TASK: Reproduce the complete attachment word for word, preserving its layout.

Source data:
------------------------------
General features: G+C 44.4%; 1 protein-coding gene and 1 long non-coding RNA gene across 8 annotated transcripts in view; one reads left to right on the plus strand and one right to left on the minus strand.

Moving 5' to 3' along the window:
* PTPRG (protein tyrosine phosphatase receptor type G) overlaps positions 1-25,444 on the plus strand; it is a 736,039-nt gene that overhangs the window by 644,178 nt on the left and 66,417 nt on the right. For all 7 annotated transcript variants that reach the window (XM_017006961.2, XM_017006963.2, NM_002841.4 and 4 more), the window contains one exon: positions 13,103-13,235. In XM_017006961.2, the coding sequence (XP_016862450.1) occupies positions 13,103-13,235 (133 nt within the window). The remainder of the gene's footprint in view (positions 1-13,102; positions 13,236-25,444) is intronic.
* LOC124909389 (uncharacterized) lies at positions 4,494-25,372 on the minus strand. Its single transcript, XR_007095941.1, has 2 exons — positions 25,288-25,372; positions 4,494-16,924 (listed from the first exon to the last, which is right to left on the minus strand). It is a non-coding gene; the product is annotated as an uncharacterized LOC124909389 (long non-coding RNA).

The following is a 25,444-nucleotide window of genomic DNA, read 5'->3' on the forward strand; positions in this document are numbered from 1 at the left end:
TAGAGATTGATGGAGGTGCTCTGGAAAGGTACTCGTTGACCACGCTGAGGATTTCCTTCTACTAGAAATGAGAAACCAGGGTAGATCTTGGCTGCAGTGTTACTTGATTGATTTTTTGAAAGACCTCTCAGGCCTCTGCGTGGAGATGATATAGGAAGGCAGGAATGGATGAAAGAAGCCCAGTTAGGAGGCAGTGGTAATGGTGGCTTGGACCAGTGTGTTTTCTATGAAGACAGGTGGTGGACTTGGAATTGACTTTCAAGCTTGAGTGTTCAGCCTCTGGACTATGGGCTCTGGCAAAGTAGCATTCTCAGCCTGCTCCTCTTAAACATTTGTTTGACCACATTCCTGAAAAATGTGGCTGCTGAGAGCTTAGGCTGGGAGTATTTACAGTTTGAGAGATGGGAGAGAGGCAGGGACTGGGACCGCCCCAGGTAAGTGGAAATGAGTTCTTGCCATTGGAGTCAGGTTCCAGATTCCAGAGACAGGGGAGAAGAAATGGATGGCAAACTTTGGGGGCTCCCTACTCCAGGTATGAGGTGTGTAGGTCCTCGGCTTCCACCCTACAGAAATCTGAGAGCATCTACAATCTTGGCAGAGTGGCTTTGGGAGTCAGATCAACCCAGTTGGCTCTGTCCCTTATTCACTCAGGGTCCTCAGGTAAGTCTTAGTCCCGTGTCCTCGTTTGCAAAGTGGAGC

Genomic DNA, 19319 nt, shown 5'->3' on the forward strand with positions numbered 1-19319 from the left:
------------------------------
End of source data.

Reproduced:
General features: G+C 44.4%; 1 protein-coding gene and 1 long non-coding RNA gene across 8 annotated transcripts in view; one reads left to right on the plus strand and one right to left on the minus strand.

Moving 5' to 3' along the window:
* PTPRG (protein tyrosine phosphatase receptor type G) overlaps positions 1-25,444 on the plus strand; it is a 736,039-nt gene that overhangs the window by 644,178 nt on the left and 66,417 nt on the right. For all 7 annotated transcript variants that reach the window (XM_017006961.2, XM_017006963.2, NM_002841.4 and 4 more), the window contains one exon: positions 13,103-13,235. In XM_017006961.2, the coding sequence (XP_016862450.1) occupies positions 13,103-13,235 (133 nt within the window). The remainder of the gene's footprint in view (positions 1-13,102; positions 13,236-25,444) is intronic.
* LOC124909389 (uncharacterized) lies at positions 4,494-25,372 on the minus strand. Its single transcript, XR_007095941.1, has 2 exons — positions 25,288-25,372; positions 4,494-16,924 (listed from the first exon to the last, which is right to left on the minus strand). It is a non-coding gene; the product is annotated as an uncharacterized LOC124909389 (long non-coding RNA).

The following is a 25,444-nucleotide window of genomic DNA, read 5'->3' on the forward strand; positions in this document are numbered from 1 at the left end:
TAGAGATTGATGGAGGTGCTCTGGAAAGGTACTCGTTGACCACGCTGAGGATTTCCTTCTACTAGAAATGAGAAACCAGGGTAGATCTTGGCTGCAGTGTTACTTGATTGATTTTTTGAAAGACCTCTCAGGCCTCTGCGTGGAGATGATATAGGAAGGCAGGAATGGATGAAAGAAGCCCAGTTAGGAGGCAGTGGTAATGGTGGCTTGGACCAGTGTGTTTTCTATGAAGACAGGTGGTGGACTTGGAATTGACTTTCAAGCTTGAGTGTTCAGCCTCTGGACTATGGGCTCTGGCAAAGTAGCATTCTCAGCCTGCTCCTCTTAAACATTTGTTTGACCACATTCCTGAAAAATGTGGCTGCTGAGAGCTTAGGCTGGGAGTATTTACAGTTTGAGAGATGGGAGAGAGGCAGGGACTGGGACCGCCCCAGGTAAGTGGAAATGAGTTCTTGCCATTGGAGTCAGGTTCCAGATTCCAGAGACAGGGGAGAAGAAATGGATGGCAAACTTTGGGGGCTCCCTACTCCAGGTATGAGGTGTGTAGGTCCTCGGCTTCCACCCTACAGAAATCTGAGAGCATCTACAATCTTGGCAGAGTGGCTTTGGGAGTCAGATCAACCCAGTTGGCTCTGTCCCTTATTCACTCAGGGTCCTCAGGTAAGTCTTAGTCCCGTGTCCTCGTTTGCAAAGTGGAGC

Genomic DNA, 19319 nt, shown 5'->3' on the forward strand with positions numbered 1-19319 from the left: